A tough difference would definitely be the physical speed of the trip, particularly with older generations. As a woman in my 20’s, I find I just want to go, go, go and cram in as much as I can before having to go back, but you really have to take into consideration travel time, the amount of walking, the climate etc. I imagine this wouldn’t differ too much from travelling with children, either.

I have definitely gained some unique memories from travelling in an inter generational group. I’m not a clubbing type when I’m travelling so it’s refreshing to travel with people of the same mindset in that respect. It’s also nice as we tend to stick to nicer hotels over budget hotels, as they tend to be more comfortable and accessible for older people, so it’s great to experience settings that I usually wouldn’t choose to stay in myself for financial reasons.’

If you’re only travelling with people your own age, things can get super-competitive, which in turn can become tiresome. Who’s got the most passport stamps? Who made it to last year’s hottest destination first? Who can trot out 20 phrases in the local lingo as they’ve been to the country before? Mix up the age ranges, though, and you’ll likely find that this rivalry barely gets a look in – perhaps because more mature travellers are happier to soak in the sights, and savour the food and drink. This mindful, in-the-moment approach is a great way to experience a place – and, to live life once you get back home.

Every time you travel can be memorable: whether it is a UK location or a journey to the other side of the world. The one consistent is that we want to immerse ourselves in all aspects of the trip.

Travelling within an intergenerational group will provide an incredibly rewarding opportunity to experience the world not only through your eyes but the perspective of others who have lived and travelled a totally different life from you.

Faith Scanlon, Travel blogger website is wish-you-were-here.uk and is a travel blog (launching imminently) 


Travelling the new normal

Now that Covid-19 restrictions are easing, many Gibraltar residents will be thinking about travelling abroad for a well-deserved holiday break. As part of its awareness program, the Office of Fair Trading has issued some handy tips and advice to help consumers in an effort to minimise disappointments with holidays in what’s been termed the “new normal.”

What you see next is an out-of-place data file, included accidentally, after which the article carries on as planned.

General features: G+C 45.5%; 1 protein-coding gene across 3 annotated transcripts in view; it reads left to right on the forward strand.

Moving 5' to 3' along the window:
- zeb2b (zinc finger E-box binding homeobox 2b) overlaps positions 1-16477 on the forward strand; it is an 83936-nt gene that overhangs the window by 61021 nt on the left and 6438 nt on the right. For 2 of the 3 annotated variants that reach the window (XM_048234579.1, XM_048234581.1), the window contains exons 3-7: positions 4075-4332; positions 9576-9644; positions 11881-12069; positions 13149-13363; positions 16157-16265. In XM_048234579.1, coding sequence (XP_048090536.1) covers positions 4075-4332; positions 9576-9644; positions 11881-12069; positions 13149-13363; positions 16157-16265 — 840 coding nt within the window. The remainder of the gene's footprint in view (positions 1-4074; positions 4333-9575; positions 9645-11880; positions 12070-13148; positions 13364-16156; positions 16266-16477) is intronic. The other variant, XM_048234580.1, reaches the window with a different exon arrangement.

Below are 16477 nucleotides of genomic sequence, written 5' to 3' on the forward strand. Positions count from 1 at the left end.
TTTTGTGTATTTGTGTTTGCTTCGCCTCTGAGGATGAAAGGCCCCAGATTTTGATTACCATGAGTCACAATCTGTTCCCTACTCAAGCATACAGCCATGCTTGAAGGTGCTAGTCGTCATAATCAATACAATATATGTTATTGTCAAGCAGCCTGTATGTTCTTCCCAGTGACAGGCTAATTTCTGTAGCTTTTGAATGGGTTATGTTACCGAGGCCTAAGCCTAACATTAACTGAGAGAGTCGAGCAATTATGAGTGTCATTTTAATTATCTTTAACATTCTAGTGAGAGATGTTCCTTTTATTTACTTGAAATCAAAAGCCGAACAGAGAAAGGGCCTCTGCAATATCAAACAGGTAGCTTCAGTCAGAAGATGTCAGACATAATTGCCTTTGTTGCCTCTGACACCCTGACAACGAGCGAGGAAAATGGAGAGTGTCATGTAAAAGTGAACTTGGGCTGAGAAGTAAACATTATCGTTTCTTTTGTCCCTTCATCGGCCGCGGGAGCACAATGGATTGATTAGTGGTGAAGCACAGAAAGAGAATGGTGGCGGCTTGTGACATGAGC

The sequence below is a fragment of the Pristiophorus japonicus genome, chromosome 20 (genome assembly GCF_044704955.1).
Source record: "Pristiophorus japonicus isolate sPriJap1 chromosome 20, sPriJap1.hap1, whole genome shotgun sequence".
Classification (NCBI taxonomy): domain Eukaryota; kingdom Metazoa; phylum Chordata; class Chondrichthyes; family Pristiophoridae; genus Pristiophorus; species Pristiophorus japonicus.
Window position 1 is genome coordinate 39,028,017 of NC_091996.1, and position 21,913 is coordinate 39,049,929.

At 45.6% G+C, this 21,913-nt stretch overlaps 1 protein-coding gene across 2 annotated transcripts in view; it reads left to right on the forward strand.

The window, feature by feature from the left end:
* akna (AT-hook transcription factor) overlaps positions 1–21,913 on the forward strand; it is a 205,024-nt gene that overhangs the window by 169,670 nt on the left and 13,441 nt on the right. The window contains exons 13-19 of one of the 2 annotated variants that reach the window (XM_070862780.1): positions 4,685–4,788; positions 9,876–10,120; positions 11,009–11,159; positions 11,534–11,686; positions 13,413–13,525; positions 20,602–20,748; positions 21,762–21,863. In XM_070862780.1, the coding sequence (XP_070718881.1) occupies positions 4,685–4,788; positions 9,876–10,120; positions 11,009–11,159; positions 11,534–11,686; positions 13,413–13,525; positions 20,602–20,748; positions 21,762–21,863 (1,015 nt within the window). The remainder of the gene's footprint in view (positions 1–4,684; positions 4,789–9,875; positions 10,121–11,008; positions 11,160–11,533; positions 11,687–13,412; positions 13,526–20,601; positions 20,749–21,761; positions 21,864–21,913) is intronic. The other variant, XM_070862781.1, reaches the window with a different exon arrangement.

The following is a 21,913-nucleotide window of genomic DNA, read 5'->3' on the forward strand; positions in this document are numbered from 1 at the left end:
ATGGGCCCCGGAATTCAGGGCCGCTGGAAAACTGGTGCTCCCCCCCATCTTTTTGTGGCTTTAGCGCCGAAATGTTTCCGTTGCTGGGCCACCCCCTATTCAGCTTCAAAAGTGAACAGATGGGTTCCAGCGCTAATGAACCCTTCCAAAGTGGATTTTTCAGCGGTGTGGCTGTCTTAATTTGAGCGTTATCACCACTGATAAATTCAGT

Deciding where to go

There are a number of things you should consider before deciding where to go. When deciding where to travel to we recommend you do the following:

  1. Use the UK Foreign & Commonwealth Office website to find out about the country you are visiting or travelling through. This website gives you very useful and important information, including:

a) updates on COVID-19 situation there

b) entry requirements and travel restrictions, including visas

c) other safety and security issues

d) travel advice, help and support

2.Check the latest information on COVID-19 risks and other health issues for the country on the TravelHealthPro website.

3. Think about the level of risk that you might be subjecting yourself and your family to. Whereas Gibraltar has had a very effective vaccination campaign (one of the best in the world) to protect its residents against COVID-19, this is not necessarily the same in the country you may be considering travelling to. Also note that health systems in other countries may be over stretched. If you or your family require medical assistance this may be difficult to get.

4. Many destinations that are popular because of the events they host and their atmosphere (e.g. festivals, nightlife, celebrations, entertainment venues) may not be able to offer you the same experience if they are operating under COVID-19 restrictions. Is now the right time to visit them? This can be both an advantage and a disadvantage.

These things may significantly affect your travelling arrangements, so before booking your holiday make sure you have looked at these things carefully.

Booking your trip

Once you have decided on your destination, consider the following COVID-19 and Brexit issues before booking:

1. COVID-19 considerations: